So I’ve been shopping around for different types of plans, pre-paid and flat-rate. I haven’t made any decisions yet, but I did whip up this little spreadsheet that shows you how many months until you’d “break even” after switching to a cheaper plan. It takes into account the cost of a new phone and any early termination fees. Then it tells you the number of months before you’ll break even on a new plan:

Hope this is useful to other people as well!

Update: Technical Meshugana created a web-based/javascript version of the calculator! No need to load the big Google Spreadsheet page. Check it out:

Frugal School: Junior Year

[Frugal School is my fun way of maintaining a book list. It has 12 books total, meant to be read one book per month. You can check out the introductory post about Frugal School, and see the entire syllabus.]

Junior Year – Getting Frugal

Welcome back to Frugal School. Hope you enjoyed your summer break. Did you get a job for the summer, or take it easy? Unfortunately, there’s no time for you to spend a year studying abroad in Frugal School! These Junior Year books consist of an overwhelming number of tips and tricks that will help many people make frugal choices. Do not read these without a solid foundation from completing the previous years.

tightwad Tightwad Gazette by Amy Dacyczyn
This book is the bible of frugal tips. Atheists can think of it as the yellow pages of frugal tips. Amy, the author, started a newsletter (via postal mail) in the 1990’s, filled with frugal tips from her family and other readers. Her family cut costs down so drastically that her and her husband were able to quit their jobs and live off the income from the newsletter. Just a few years later, they reached Financial Independence, and no longer even needed the income from the newsletter.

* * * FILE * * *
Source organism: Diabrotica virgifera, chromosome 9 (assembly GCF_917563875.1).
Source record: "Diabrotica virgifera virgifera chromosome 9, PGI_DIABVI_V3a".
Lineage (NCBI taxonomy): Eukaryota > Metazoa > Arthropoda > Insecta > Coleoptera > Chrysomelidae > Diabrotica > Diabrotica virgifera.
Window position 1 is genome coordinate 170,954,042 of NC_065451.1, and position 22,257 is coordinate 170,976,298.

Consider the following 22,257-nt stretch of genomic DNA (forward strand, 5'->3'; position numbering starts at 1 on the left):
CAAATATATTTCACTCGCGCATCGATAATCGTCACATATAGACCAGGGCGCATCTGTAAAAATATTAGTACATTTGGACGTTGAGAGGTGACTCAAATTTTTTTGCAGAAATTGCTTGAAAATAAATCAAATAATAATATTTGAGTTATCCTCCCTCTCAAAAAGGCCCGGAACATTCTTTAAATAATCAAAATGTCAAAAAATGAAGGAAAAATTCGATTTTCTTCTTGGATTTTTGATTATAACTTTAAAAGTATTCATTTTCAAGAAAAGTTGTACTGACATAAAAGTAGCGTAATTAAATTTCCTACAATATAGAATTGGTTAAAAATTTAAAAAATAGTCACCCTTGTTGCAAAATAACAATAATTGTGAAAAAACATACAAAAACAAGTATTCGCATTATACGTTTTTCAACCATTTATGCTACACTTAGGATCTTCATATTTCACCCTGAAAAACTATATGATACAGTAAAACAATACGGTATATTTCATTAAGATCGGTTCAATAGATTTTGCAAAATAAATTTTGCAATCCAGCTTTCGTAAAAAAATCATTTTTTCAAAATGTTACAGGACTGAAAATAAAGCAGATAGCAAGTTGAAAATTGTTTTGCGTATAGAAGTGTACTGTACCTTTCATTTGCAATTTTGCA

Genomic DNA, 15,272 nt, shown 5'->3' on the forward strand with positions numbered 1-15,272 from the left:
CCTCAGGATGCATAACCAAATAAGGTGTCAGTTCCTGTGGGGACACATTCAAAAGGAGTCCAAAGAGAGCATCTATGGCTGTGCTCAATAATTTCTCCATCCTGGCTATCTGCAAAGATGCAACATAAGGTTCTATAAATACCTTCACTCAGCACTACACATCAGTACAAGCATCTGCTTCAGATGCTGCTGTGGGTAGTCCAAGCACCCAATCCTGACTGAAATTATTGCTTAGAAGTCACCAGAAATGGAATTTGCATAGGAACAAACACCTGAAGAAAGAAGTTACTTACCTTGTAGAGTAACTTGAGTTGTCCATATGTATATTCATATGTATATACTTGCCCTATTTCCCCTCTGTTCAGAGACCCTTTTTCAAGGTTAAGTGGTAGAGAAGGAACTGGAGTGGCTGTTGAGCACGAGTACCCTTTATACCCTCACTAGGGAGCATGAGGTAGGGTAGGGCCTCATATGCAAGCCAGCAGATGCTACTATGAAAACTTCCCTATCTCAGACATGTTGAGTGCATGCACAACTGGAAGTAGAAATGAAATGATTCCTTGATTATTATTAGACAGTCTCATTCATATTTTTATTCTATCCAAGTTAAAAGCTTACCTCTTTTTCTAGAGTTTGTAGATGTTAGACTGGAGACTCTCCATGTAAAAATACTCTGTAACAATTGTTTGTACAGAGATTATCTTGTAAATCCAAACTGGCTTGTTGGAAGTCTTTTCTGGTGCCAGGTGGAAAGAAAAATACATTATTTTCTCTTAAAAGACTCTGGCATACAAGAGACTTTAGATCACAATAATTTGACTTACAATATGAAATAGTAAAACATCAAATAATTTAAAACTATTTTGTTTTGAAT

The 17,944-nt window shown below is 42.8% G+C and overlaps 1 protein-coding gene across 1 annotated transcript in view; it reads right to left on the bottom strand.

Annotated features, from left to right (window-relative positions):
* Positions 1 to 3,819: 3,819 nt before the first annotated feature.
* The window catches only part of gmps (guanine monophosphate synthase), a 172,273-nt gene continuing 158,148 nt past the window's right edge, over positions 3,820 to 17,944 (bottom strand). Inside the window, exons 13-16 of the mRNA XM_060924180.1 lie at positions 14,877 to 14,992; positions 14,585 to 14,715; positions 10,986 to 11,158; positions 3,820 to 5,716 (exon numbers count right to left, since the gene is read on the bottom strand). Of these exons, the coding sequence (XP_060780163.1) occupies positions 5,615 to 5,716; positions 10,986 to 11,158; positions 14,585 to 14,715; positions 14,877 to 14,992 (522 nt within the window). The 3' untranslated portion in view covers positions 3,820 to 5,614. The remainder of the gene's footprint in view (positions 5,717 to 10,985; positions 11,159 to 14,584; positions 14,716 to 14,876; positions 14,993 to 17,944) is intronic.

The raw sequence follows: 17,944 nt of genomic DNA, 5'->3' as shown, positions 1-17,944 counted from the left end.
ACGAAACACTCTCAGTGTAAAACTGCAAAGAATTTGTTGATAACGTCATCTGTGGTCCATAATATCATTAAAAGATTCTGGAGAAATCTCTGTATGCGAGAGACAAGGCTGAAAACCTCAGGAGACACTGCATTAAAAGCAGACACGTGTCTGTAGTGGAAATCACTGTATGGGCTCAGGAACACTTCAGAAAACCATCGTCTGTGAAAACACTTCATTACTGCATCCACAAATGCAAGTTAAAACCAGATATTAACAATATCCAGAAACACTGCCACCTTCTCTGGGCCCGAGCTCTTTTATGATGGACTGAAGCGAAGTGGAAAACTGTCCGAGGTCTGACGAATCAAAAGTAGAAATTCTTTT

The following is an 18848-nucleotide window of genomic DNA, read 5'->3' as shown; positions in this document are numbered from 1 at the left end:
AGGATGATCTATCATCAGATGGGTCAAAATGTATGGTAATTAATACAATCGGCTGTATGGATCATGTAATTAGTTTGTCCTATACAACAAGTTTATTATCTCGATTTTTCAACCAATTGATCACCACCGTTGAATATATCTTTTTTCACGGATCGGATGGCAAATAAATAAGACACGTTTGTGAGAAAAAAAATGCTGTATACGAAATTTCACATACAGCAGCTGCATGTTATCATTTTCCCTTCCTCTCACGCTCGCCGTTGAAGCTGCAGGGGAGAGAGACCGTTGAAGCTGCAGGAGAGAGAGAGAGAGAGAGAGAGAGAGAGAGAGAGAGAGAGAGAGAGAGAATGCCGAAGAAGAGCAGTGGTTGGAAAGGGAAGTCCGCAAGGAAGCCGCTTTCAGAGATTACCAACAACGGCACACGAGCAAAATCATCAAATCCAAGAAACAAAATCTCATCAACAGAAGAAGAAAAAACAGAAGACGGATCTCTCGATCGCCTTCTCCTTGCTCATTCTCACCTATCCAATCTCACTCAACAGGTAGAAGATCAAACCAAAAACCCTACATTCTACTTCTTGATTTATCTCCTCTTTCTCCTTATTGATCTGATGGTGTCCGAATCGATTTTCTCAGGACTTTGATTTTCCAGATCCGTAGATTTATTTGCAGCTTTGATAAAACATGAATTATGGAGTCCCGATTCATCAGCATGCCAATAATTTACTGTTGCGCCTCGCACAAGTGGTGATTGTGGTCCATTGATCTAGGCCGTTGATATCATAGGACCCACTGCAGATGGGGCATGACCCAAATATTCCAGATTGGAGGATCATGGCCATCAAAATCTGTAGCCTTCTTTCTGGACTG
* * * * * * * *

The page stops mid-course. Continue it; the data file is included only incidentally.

live cheap 365 Ways To Live Cheap by Trent Hamm
Trent is the writer of the very popular blog The Simple Dollar. His book contains a tip a day for transforming your lifestyle over the span of a year. Not only are the tips unique and helpful, but the tip-a-day format makes them easier to digest and implement. I think the title sells the book short, and it should really be called “365 Ways To Live Well” since many of his money-saving tips also promote wellbeing and happiness.
urban homestead Urban Homestead by Kelly Coyne and Erik Knutzen
What would a degree in Urban Frugalism be without a book on living self-sufficiently in the city? This book gives step-by-step directions for many of the things you’ll be doing in your own Foundry in the Forest: gardening, keeping chickens, canning/preserving foods, and (my favorite) bicycling.

Why you shouldn’t buy gold

One often hears of gold (and other precious metals) as a “safe” investment. On top of that, there’s a recent trend of doomsday people who’ve added a chorus of “when the SHTF, you’ll want gold!”* I’m more optimistic about the future of society, and I don’t directly invest any money in gold. In fact, if I had physical gold right now, I’d be selling it. Warren Buffett puts it best, when he says: